The central bank "put" has been a fundamental component of global financial markets for about 30 years now roughly the same length as the bond bull market in fact.
A "put" is a term from the world of options trading. A put is an option that gives you the right (but not the obligation) to sell an asset at a set price within a set time period. In other words, a put option gives you some protection against a falling market.
The assumption that central banks will always step in to put a floor under markets is something that investors have come to rely heavily on in recent years.
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But will he?
The history of the central bank put
Central banks have been bailing markets out virtually since they were created the main purpose of a central bank is to prevent the banking system from going under.
However it was Federal Reserve chairman Alan Greenspan who turned market protection into an art form. Under Greenspan, the Fed became a sort of "market whisperer". When investors showed any sign of being skittish, Greenspan would cut interest rates to make them feel better. No emergency was too small.
It's hard to tell in retrospect what Greenspan thought he was doing. But it's probably no more complicated than the fact that it's nice to give people good news and then get patted on the back for it.
His reputation is far more chequered now (he cops, and deserves, a lot of the blame for the financial crisis) but back in the day he was known as the "Maestro". When people are worshipping you, it's hard to dissent.
Anyway, this mollycoddling was continued under Ben Bernanke and then under Janet Yellen. And no wonder after the 2008 crisis, the sense of walking on eggshells was enormous.
Throw in the propensity of people in power to imagine that the masses are only ever one big tantrum away from turning into mobs roaming the streets of a dystopian wasteland, and you have a recipe for treating investors with kid gloves.
As a result of all this, interest rates were kept low, the money printing lasted for far longer than anyone imagined, and we've had a long, slow recovery with plenty of mal-investment (investment in projects that can't hope to pay for themselves once funding is withdrawn) along the way.
So that's the backdrop. Markets grew used to being picked up every time they fell on their backs, so they took bigger risks than they otherwise would have. That's called moral hazard, and it's a key driving force if a much-derided one of financial market behaviour.
The Fed doesn't have to offer much more than crumbs
But what about today? Fed chair Jerome Powell appears to be made of sterner stuff than Janet or Ben or Alan. The October slide in markets went by and he didn't blink.
That has investors rattled. Jim Cramer, CNBC TV personality and probably the best-known stockmarket commentator in the world, last week argued that Powell still had time to "save the economy".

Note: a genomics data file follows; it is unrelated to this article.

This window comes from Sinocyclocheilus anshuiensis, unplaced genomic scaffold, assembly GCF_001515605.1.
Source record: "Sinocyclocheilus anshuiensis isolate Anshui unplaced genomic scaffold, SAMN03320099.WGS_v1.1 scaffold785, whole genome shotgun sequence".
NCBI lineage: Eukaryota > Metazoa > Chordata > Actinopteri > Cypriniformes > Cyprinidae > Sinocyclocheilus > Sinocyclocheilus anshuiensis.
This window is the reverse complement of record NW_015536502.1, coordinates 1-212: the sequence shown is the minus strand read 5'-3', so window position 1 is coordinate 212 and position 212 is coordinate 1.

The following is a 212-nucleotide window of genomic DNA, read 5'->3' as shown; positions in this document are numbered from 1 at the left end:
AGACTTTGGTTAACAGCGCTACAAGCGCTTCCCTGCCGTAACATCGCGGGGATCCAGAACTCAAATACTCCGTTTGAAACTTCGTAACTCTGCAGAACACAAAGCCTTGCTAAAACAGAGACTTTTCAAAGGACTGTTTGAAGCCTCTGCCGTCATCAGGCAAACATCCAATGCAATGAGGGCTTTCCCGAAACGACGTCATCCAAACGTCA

"Is it too late? Yes, if we get four more hikes. Absolutely. No if we only get one and we wait."
Cramer reckons he spotted some signs of wavering at a speech the central bank boss made last week, in which Powell acknowledged that slowing global economic growth was "concerning". And he's milking that hope for all it's worth.
"Powell knows now that normalising interest rates isn't the goal no one knows what normal is these days anyway."
Is Powell in the mood to listen to the anguished cries of investors, personified in Cramer? We'll find out later this week.
Tomorrow, Powell talks at the Economic Club of New York. Whatever he says there will be pored over for hints that the Fed might slow down or even stop the rate of raising interest rates.
The excuses are there if the Fed feels that it needs them. As I've already noted elsewhere, falling oil prices would certainly give the Fed cover to feign more relaxation about inflation. Also, the US dollar's recent and current strength also reduces inflationary pressure.
There's the question of "face" how does Powell walk back his tough guy act without losing credibility? But he doesn't need to say much. Markets are desperate for some crumbs of comfort, so that's all he needs to offer. If he hints at some leeway, they'll lap that up.
Overall, Steven Blitz of TS Lombard argues that the Fed is likely to tread a middle path. The next big meeting is on 18 and 19 December. They will raise rates as planned, but they will adjust the "forward trajectory for policy rates". In turn, that could "cause the dollar to fall some, and in turn, help stabilise the US and global economies".
A nod towards looser monetary policy would likely set us up for a Santa Claus rally. But let's see what he says first.
John is the executive editor of MoneyWeek and writes our daily investment email, Money Morning. John graduated from Strathclyde University with a degree in psychology in 1996 and has always been fascinated by the gap between the way the market works in theory and the way it works in practice, and by how our deep-rooted instincts work against our best interests as investors.
He started out in journalism by writing articles about the specific business challenges facing family firms. In 2003, he took a job on the finance desk of Teletext, where he spent two years covering the markets and breaking financial news. John joined MoneyWeek in 2005.
His work has been published in Families in Business, Shares magazine, Spear's Magazine, The Sunday Times, and The Spectator among others. He has also appeared as an expert commentator on BBC Radio 4's Today programme, BBC Radio Scotland, Newsnight, Daily Politics and Bloomberg. His first book, on contrarian investing, The Sceptical Investor, was released in March 2019. You can follow John on Twitter at @john_stepek.
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